(1) As recital 14 of the Recommendations aptly points out, online gambling operators established in the Union increasingly hold multiple licences across several Member States which have chosen license-based systems in relation to gambling regulation and could benefit from a more common approach. The multiplication of compliance requirements indeed create unnecessary duplication of infrastructure and costs, not only resulting in an unnecessary administrative burden on regulators, but first and foremost in a disproportionate burden on gambling operators. The insight that unnecessary duplication of regulatory requirements across the EU negatively impacts the competitiveness of regulated gambling sites (Impact Assessment p. 27, 33) must hence inevitably lead to the mutual recognition of the recommendations as a common benchmark that does not allow the application of different standards by any Member State.
(2) If a gambling operator meets or exceeds the criteria set forth in the Recommendations, it is safe to assume that consumers are adequately protected and are not exposed to any dangers beyond the ordinary risks of life. The logical consequence ensuing from this undeniable conclusion is the obligation of all Member States to grant any such operator a license and/or permit to offer its services in any Member State without being subject to further scrutiny and untransparent supplementary requirements. Once the recommendations are fulfilled, there is no need to limit the total number of licenses in order to “channel” players to sport bets and games of chance that are offered by state owned lotteries to protect citizens from unsafe gambling environments.
(3) Once the competent authority of a Member State has found that a gambling operator fully complies with the recommendations, regulatory authorities in other Member States may not challenge this assessment in the first place. Since things can change, however, national authorities may examine whether a specific operator still meets all criteria of the recommendations periodically and ask the operator to demonstrate his compliance.
(4) As the Commission pointed out correctly, regulators may fail to take action if there is no adequate regulatory oversight (Impact Assessment, p. 25). If the aim of a high level of safety and security for consumers and citizens is to be taken seriously, the task of monitoring online gambling services cannot –at least in the long run– be left to national regulatory authorities in Member States and their provinces that finance their budgets partly by revenues from state owned lotteries and are also offering sports bets. Even if the national authority that monitors online gambling services is not bound by instructions of the ministry or other government body that is promoting its own games of chance by its state owned lotto and sports betting companies, it is questionable whether any such authority will live up to its task to ensure an independent monitoring of all online gambling operators without drawing a distinction between state owned and private operators.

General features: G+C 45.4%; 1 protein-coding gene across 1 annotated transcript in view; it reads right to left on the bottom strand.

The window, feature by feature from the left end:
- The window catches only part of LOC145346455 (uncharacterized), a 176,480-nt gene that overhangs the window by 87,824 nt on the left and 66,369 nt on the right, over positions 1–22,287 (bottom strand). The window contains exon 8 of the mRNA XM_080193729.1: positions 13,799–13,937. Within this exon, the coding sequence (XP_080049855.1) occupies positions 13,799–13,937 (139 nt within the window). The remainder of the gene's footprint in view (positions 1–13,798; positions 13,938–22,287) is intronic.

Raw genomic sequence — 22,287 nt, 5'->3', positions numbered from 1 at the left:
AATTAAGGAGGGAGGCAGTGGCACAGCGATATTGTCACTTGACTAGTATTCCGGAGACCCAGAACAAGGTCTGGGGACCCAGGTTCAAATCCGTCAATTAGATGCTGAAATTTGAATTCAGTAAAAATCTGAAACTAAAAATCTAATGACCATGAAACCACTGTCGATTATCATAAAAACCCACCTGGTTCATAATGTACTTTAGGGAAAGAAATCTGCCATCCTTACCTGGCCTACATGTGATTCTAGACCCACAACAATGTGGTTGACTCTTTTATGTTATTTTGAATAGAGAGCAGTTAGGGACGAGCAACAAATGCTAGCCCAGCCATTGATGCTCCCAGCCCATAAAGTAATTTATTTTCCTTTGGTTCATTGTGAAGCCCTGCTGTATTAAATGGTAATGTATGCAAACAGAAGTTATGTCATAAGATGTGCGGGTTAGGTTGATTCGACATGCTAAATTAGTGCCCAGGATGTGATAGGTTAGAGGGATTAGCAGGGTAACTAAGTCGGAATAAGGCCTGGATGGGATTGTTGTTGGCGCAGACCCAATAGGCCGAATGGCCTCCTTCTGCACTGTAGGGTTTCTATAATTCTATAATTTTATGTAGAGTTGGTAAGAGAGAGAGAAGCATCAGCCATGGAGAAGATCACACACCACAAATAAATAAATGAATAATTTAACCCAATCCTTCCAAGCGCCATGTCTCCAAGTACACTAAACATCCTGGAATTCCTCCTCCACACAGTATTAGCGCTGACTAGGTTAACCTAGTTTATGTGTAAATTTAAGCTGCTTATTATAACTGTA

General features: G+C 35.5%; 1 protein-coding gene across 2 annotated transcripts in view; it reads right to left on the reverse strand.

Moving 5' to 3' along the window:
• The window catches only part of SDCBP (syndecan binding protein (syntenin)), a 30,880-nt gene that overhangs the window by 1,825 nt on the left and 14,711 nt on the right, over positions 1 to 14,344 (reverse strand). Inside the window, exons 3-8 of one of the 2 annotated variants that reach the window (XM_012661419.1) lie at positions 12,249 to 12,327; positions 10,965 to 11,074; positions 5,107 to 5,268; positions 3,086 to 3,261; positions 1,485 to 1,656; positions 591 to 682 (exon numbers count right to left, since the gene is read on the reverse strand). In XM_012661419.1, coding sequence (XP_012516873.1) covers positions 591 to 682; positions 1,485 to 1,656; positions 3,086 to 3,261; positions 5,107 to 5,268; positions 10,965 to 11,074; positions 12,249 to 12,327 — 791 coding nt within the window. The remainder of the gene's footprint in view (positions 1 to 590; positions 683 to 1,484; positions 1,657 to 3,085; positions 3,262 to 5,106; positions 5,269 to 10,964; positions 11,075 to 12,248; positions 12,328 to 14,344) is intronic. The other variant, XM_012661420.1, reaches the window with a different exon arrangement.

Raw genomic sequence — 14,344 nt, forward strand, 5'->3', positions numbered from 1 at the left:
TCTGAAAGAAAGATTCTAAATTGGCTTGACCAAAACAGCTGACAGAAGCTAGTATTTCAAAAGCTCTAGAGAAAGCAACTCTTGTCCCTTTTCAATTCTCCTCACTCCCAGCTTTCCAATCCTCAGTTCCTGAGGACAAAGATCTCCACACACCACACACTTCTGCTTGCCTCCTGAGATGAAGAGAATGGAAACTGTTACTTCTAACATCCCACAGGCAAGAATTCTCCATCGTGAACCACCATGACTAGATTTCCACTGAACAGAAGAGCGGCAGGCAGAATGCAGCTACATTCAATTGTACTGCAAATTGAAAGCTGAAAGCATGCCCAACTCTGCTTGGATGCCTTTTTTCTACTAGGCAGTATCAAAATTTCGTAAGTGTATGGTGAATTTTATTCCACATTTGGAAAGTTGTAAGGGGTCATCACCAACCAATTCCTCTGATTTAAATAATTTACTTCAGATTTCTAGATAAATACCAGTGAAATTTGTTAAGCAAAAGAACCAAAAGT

III. The road aheadThe carefully drafted and comprehensive Recommendations have received widespread approval from key stake holders that participated in their creation and show that Member States must not worry that harmonizing cross border online gambling in the EU may result in a “race to the bottom”. Exactly the opposite is true as the Commission has realized that “online gambling provides good opportunities for close monitoring of individual gambling behaviour and early detection of problem development” (Impact Assessment p. 22) and acted appropriately upon this finding. Now that consumers and minors are adequately protected, the next step must remove the obstacles that are impeding the free flow of gambling services within the European Union. The fragmented European gambling market that was caused by national monopolies, the lack of manageable safeguards to identify players and minors and the inherent conflict of interests that Member States are still facing due to their double role as monitoring bodies on the one hand and gambling operators on the other, effectively resulted in a vast and seemingly incurable black market for all kinds of gambling offers. The Recommendations are a first stepping stone to make gambling a safe consumer experience again but they alone cannot prevent gambling operators residing outside the EU from unduly exploiting consumers in the EU. Effective consumer protection will in fact remain a moving target until gambling operators who meet the criteria of the Recommendations are allowed to offer their services in any Member State without facing administrative sanctions or even criminal prosecution. Only then will consumers have no reason to direct their attention to dubious offerings from unlicensed third country gambling operators that do not comply with the Recommendations, if the internal single market becomes a reality for online gambling too. In such a market, where gambling services that are both attractive and safe for consumers and operators are neither hampered by different licensing requirements nor unrealistic tax regimes, consumers will have no need to let themselves be diverted from tried and tested offerings by operators that abide by the Recommendations. To make this single gambling market a reality against the stiff resistance from Member States is certainly no easy task that must nevertheless be tackled by the EU Commission as soon as possible if consumers are indeed to be safeguarded against the dangers that are not mitigated but exacerbated by monopolies and unregulated markets.